West Nile Deaths Still Occurring as Season Enters its Final Weeks


As the United States enters the final weeks of West Nile virus season, state health officials from around the country report several new deaths caused by the virus.

With September here, the United States enters the last weeks of West Nile virus season; however, as states continue to report new cases and deaths associated with the virus, it is clear that the season is not over yet.

As of August 29, 2017, the Centers for Disease Control and Prevention (CDC) has reported 450 human cases of West Nile virus in 45 states this year. Neuroinvasive disease, such as meningitis or encephalitis, has accounted for 269 of those cases; 181 cases were non-neuroinvasive. West Nile cases in the United States typically begin to occur in the summer, during mosquito season, as the virus spreads via bites from infected mosquitoes, and continue to occur through early fall.

On August 31, 2017, the South Carolina Department of Health and Environmental Control reported the state’s first West Nile death of this year, an Anderson County resident. Health officials in South Carolina have seen 7 human West Nile cases — along with 10 birds and 55 mosquitoes testing positive for the virus – so far this season. South Carolina saw its highest number of human cases of West Nile in 2012 when it reported 29 cases; in 2015, the state did not report any human cases. The state’s health department emphasizes that while serious illness and death due to West Nile are rare, and up to 80% of individuals who are infected with the virus do not even present with any symptoms, it’s important to wear insect repellant to avoid mosquito bites.

"If you develop fever or other symptoms after being bitten by a mosquito, you should contact your health care provider," South Carolina state epidemiologist Melissa Overman, DO, MPH, reportedly said in a recent press release.

Meanwhile, the California Department of Public Health (CDPH) announced 3 confirmed West Nile deaths on September 1; occurring in Kern, Los Angeles, and San Berdardino counties, these are the first deaths caused by the virus this year in California. To date, California has seen 87 human cases of West Nile in 13 counties so far this year, as well as 264 birds and 2,545 mosquito samples that have tested positive for the virus. One local news report noted that the victim in Los Angeles County had been hospitalized in early August and died from neuroinvasive disease, a severe symptom associated with the virus. Los Angeles County has seen 46 human cases of West Nile thus far this season, down from 2016, when they reported 153 human cases.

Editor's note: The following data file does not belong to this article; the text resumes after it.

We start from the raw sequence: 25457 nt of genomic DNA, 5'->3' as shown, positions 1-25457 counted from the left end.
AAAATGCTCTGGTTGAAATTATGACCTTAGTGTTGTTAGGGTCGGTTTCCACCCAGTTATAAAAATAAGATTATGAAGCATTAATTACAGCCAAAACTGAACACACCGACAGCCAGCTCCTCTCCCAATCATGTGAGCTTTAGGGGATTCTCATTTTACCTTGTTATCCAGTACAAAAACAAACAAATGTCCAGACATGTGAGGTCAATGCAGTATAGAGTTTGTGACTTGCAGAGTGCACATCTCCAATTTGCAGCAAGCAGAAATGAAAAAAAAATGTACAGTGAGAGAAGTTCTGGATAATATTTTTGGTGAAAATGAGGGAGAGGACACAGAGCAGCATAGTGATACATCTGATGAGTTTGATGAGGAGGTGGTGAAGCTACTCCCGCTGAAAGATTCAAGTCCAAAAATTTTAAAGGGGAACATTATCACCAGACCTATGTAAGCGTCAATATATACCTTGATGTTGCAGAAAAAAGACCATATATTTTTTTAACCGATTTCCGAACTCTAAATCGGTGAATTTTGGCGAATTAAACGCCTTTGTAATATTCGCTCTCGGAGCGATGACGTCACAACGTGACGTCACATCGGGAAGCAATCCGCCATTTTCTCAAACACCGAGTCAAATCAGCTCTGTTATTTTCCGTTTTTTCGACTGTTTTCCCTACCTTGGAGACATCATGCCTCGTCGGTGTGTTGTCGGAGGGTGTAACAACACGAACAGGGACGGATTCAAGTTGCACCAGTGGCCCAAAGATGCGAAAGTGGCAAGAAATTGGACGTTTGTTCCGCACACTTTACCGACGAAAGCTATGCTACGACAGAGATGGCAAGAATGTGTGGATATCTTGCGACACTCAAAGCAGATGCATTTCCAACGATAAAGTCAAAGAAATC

"West Nile virus can cause a deadly infection in humans, and the elderly are particularly susceptible," CDPH director Karen Smith, MD, MPH, said in a recent statement. "August and September are peak periods of West Nile virus transmission in the state so we urge everyone to take every possible precaution to protect themselves against mosquito bites."

In addition, on September 1, the Georgia Department of Public Health confirmed 20 human cases of West Nile and 3 deaths so far this season. These numbers are up since last year, as the state only saw 7 human cases of West Nile and no deaths. With several weeks remaining in the 2017 West Nile season, health officials are reminding individuals that the best way to avoid falling ill is to avoid and manage mosquitoes.

“Georgians can reduce the number of mosquitoes around their homes and yards by getting rid of standing water,” said the state’s director of environmental health, Chris Rustin, PhD, DPH, in a press release. “Standing water is a breeding ground for mosquitoes that may be infected with West Nile virus and other mosquito-borne diseases.”

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